Since 2004, PaR has made a concerted effort to expand its defense business with a series of targeted acquisitions — most notably heavy lifting equipment manufacturers Jered, LLC of Brunswick, Ga. in 2005 and Unidynamics of Conroe, Texas in 2006. In addition to their separate manufacturing specialties, the two companies extended PaR’s history and presence as a defense contractor. Jered has been building heavy lifting, steering and loading gear for the U.S. Navy since the company was founded 1946, including such critical systems as shipboard aircraft and weapons elevators.
Unidynamics, founded in 1925 as a match company, evolved into a munitions maker and eventually manufacturer of munitions-handling cranes and other heavy lifting systems for people and cargo. It also builds watertight doors, loading systems and other infrastruc ture systems for the U.S. military.
The two acquisitions contribute not only manufacturing capabilities, but also contacts and successful performance records as suppliers of defense equipment to the government. This is crucial because it is notoriously difficult for firms without defense-industry experi ence to land and successfully complete highly specialized U.S. military contracts.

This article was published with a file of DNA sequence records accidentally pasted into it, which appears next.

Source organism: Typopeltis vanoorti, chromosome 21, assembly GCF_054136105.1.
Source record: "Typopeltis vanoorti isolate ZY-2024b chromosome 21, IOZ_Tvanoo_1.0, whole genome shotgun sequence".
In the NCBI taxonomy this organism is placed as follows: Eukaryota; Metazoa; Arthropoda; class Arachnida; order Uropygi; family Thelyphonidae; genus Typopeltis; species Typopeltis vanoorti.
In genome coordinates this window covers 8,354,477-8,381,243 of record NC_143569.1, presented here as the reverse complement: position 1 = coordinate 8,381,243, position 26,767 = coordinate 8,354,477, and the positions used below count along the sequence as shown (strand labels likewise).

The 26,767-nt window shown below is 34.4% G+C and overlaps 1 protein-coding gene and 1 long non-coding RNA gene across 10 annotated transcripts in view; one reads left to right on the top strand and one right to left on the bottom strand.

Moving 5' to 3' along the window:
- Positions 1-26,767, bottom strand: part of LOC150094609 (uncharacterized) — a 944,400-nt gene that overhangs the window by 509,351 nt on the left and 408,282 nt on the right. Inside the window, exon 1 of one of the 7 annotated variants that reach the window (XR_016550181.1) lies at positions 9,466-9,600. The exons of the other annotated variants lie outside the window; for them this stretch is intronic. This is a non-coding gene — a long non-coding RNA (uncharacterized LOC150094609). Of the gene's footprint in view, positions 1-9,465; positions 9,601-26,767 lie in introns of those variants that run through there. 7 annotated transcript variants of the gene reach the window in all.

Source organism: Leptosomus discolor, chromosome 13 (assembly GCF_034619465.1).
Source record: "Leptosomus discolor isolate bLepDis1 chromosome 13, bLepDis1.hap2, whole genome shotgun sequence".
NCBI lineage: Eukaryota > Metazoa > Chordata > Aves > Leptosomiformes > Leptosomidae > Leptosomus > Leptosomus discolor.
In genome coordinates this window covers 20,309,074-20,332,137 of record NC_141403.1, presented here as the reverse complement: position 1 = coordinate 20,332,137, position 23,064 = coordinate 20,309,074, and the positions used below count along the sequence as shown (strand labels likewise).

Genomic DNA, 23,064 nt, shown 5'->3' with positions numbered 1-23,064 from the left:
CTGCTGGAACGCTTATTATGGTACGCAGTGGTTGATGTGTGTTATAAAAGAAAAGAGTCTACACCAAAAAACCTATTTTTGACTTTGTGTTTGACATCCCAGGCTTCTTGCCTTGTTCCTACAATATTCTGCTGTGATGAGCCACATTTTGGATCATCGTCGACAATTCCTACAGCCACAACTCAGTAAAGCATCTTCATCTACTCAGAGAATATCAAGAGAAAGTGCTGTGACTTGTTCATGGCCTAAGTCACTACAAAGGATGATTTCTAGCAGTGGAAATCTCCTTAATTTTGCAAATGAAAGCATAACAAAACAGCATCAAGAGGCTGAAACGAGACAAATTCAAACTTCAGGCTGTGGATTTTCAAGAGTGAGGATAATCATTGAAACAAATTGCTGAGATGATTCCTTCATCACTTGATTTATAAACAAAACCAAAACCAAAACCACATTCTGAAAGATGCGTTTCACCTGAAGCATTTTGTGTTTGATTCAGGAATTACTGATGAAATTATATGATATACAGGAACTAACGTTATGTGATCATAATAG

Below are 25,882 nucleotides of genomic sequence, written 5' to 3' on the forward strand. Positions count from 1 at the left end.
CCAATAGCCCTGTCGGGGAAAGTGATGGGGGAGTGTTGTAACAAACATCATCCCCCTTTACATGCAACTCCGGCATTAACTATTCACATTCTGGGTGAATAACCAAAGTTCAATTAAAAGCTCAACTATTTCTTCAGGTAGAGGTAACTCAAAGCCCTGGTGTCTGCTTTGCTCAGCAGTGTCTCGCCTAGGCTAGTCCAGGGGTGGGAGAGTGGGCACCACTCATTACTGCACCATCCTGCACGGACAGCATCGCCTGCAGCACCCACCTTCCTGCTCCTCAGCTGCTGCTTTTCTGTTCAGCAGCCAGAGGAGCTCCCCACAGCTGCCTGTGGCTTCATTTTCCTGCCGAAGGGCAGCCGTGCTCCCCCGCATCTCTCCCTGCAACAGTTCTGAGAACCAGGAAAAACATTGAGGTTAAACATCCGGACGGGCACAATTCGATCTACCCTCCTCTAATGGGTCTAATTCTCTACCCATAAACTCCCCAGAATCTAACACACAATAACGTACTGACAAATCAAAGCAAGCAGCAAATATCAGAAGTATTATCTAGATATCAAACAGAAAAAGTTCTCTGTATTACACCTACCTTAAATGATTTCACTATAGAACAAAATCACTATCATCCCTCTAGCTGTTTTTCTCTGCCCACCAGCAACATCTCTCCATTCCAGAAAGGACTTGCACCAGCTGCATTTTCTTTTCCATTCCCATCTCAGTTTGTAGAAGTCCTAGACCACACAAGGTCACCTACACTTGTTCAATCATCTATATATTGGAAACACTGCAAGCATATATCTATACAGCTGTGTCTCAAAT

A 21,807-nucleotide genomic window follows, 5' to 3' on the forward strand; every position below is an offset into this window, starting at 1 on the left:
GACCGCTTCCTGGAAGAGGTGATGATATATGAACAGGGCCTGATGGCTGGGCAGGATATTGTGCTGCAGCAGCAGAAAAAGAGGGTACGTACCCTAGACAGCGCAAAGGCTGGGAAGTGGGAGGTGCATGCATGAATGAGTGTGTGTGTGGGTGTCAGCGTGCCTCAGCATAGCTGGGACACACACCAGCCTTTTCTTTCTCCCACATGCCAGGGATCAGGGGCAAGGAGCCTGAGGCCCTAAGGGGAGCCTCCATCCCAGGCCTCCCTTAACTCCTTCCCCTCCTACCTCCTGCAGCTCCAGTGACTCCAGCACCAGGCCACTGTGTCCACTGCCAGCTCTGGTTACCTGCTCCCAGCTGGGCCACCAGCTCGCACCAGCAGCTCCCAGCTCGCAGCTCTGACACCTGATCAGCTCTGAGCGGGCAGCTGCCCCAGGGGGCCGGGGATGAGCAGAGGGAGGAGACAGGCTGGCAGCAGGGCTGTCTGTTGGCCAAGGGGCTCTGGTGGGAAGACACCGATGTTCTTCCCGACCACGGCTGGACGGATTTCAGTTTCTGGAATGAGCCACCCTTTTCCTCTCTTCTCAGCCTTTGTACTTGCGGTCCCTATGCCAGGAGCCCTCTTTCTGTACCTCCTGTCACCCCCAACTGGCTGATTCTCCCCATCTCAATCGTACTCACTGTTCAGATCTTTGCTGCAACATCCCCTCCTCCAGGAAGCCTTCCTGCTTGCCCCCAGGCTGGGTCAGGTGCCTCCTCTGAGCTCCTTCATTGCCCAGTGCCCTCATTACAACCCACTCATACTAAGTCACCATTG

Building a Single-Purpose Organization
By forming a dedicated defense division, PaR is focusing its efforts and consolidating its capabilities within a more coherent entity. Jered president Rick Edge will head the new division. Ian Haley, former general manager of Rolls Royce’s Syncrolift business unit, will take over the presidency of Jered. Tom Donovan will provide top-management continuity in Jered itself by remaining in his role as chief operating officer.
In a statement announcing the new division, PaR chief executive Mark Wrightsman said the company would focus on growth by combining PaR’s robotics technology with Jered’s expertise in shipboard systems. He told a local newspaper the new division would also help the company expand beyond its traditional market in shipboard systems to include contracts with the Deptartment of Homeland Security, non-U.S. defense customers and other opportunities within the robotics market.